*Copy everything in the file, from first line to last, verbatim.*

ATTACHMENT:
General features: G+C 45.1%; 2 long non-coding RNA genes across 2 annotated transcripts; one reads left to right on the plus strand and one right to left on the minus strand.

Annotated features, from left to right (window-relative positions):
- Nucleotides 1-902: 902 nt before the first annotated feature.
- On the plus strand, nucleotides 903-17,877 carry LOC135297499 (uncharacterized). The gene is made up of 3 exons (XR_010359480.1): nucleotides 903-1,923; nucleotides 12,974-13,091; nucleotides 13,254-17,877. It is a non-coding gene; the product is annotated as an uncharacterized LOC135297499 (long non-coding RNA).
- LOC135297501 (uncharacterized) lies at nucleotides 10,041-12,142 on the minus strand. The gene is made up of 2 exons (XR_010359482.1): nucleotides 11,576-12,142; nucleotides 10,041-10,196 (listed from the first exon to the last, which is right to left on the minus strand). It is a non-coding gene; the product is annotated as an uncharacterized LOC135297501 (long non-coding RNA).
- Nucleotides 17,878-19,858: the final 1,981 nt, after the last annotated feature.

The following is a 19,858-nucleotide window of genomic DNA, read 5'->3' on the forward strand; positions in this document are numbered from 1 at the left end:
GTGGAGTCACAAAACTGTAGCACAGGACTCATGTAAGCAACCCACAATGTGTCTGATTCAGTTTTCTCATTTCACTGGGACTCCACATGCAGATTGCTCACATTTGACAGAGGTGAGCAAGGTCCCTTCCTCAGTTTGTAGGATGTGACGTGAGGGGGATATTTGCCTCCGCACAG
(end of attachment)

General features: G+C 45.1%; 2 long non-coding RNA genes across 2 annotated transcripts; one reads left to right on the plus strand and one right to left on the minus strand.

Annotated features, from left to right (window-relative positions):
- Nucleotides 1-902: 902 nt before the first annotated feature.
- On the plus strand, nucleotides 903-17,877 carry LOC135297499 (uncharacterized). The gene is made up of 3 exons (XR_010359480.1): nucleotides 903-1,923; nucleotides 12,974-13,091; nucleotides 13,254-17,877. It is a non-coding gene; the product is annotated as an uncharacterized LOC135297499 (long non-coding RNA).
- LOC135297501 (uncharacterized) lies at nucleotides 10,041-12,142 on the minus strand. The gene is made up of 2 exons (XR_010359482.1): nucleotides 11,576-12,142; nucleotides 10,041-10,196 (listed from the first exon to the last, which is right to left on the minus strand). It is a non-coding gene; the product is annotated as an uncharacterized LOC135297501 (long non-coding RNA).
- Nucleotides 17,878-19,858: the final 1,981 nt, after the last annotated feature.

The following is a 19,858-nucleotide window of genomic DNA, read 5'->3' on the forward strand; positions in this document are numbered from 1 at the left end:
GTGGAGTCACAAAACTGTAGCACAGGACTCATGTAAGCAACCCACAATGTGTCTGATTCAGTTTTCTCATTTCACTGGGACTCCACATGCAGATTGCTCACATTTGACAGAGGTGAGCAAGGTCCCTTCCTCAGTTTGTAGGATGTGACGTGAGGGGGATATTTGCCTCCGCACAG